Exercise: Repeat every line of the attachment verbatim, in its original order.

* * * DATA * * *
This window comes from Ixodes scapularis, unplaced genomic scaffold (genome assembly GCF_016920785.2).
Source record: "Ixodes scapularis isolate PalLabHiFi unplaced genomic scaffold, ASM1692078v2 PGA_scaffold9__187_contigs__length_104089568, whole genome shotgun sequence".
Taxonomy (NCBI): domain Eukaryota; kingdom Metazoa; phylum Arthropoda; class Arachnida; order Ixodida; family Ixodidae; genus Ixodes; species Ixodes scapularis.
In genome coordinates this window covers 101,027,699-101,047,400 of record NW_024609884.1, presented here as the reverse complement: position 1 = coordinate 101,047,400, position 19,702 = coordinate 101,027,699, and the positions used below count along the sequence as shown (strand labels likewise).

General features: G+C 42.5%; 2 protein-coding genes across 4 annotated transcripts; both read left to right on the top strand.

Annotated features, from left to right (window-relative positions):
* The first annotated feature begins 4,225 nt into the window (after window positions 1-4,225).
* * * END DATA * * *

This window comes from Ixodes scapularis, unplaced genomic scaffold (genome assembly GCF_016920785.2).
Source record: "Ixodes scapularis isolate PalLabHiFi unplaced genomic scaffold, ASM1692078v2 PGA_scaffold9__187_contigs__length_104089568, whole genome shotgun sequence".
Taxonomy (NCBI): domain Eukaryota; kingdom Metazoa; phylum Arthropoda; class Arachnida; order Ixodida; family Ixodidae; genus Ixodes; species Ixodes scapularis.
In genome coordinates this window covers 101,027,699-101,047,400 of record NW_024609884.1, presented here as the reverse complement: position 1 = coordinate 101,047,400, position 19,702 = coordinate 101,027,699, and the positions used below count along the sequence as shown (strand labels likewise).

General features: G+C 42.5%; 2 protein-coding genes across 4 annotated transcripts; both read left to right on the top strand.

Annotated features, from left to right (window-relative positions):
* The first annotated feature begins 4,225 nt into the window (after window positions 1-4,225).